“Bangladesh has an inspiring story of reducing poverty and advancing development. Since 2000, the country has reduced poverty by half,” the report reads. “Between 2010 and 2016, about 8 million Bangladeshi exited poverty.”
As it happens that did coincide with the cow giving program but believe me, they didn’t hand out 8 million cows.
The report, Bangladesh Poverty Assessment, launched today, shows that robust economic growth continued driving poverty reduction, but at a slower rate. Since 2010, while the pace of economic growth increased, the rate of poverty reduction declined.
Based on the international poverty line of $1.90 per person per day, poverty declined from 44.2 percent in 1991 to 13.8 percent in 2016/17. In parallel, life expectancy, literacy rates and per capita food production have increased significantly. Progress was underpinned by 6 percent plus growth over the decade and reaching to 7.3 percent in 2016/2017, according to official estimates. Rapid growth enabled Bangladesh to reach the lower middle-income country status in 2015.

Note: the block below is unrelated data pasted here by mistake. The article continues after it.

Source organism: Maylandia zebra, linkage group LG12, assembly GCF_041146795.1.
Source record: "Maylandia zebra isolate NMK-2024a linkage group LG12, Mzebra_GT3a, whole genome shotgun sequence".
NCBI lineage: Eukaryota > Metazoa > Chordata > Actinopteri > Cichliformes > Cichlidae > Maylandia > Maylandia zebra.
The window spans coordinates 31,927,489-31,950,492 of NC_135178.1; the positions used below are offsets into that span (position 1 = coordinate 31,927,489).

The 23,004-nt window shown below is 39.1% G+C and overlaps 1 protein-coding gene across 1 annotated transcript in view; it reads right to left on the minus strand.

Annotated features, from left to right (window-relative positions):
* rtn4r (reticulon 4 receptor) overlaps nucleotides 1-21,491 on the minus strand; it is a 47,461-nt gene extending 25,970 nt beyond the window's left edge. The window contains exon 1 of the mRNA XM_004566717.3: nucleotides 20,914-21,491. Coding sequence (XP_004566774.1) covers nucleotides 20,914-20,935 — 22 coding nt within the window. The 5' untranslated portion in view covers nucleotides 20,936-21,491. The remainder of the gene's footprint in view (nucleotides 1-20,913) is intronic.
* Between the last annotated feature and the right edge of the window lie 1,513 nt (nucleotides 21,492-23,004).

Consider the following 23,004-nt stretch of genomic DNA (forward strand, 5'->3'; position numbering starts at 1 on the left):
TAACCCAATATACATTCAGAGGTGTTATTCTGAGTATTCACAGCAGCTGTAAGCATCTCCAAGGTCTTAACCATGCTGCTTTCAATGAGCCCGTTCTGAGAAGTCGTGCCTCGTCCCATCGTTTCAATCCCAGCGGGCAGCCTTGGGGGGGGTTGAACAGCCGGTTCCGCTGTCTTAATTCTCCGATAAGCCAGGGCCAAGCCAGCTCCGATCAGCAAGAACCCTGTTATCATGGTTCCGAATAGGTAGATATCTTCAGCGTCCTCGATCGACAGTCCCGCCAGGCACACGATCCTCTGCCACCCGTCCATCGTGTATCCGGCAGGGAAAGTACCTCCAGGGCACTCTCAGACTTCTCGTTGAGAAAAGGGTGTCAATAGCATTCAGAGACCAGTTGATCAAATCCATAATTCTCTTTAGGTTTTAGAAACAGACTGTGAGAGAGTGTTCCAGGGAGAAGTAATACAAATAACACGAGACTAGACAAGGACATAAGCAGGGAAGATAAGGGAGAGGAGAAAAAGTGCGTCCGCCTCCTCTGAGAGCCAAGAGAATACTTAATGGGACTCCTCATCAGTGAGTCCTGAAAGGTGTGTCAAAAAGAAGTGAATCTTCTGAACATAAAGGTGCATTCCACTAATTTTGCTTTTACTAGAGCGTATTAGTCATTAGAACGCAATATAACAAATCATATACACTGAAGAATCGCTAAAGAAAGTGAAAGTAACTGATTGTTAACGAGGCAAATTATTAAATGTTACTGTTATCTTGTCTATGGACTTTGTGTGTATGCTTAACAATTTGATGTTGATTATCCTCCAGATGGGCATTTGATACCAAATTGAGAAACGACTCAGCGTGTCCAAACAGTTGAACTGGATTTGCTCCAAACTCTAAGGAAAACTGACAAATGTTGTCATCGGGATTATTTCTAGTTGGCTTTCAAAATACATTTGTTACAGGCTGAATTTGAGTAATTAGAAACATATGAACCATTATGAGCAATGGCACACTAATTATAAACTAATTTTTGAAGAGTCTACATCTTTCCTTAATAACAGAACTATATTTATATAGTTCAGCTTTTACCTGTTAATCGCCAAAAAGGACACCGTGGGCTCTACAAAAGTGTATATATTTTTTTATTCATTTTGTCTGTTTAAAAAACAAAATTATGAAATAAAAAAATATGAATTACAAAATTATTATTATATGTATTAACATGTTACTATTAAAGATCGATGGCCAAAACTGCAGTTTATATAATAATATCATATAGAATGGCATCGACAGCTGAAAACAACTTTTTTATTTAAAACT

This isn’t being done by giving cows to peasants. It’s not even being done by making landless peasants slightly richer landless but cow owning peasants. It’s being done by people stopping being peasants. At which point we bring you Paul Krugman:
And yet, wherever the new export industries have grown, there has been measurable improvement in the lives of ordinary people. Partly this is because a growing industry must offer a somewhat higher wage than workers could get elsewhere in order to get them to move. More importantly, however, the growth of manufacturing–and of the penumbra of other jobs that the new export sector creates–has a ripple effect throughout the economy. The pressure on the land becomes less intense, so rural wages rise; the pool of unemployed urban dwellers always anxious for work shrinks, so factories start to compete with each other for workers, and urban wages also begin to rise.
Or the righteously lesser known Worstall immediately after he’d come back from having a look:
They’re having an industrial revolution, something that’s not pretty nor nice up close but it is happening. And like most other places that have had one they’re starting in textiles. Here it’s making up the garments, not the weaving or spinning. But that industry employs 4 million and produces 82% of exports.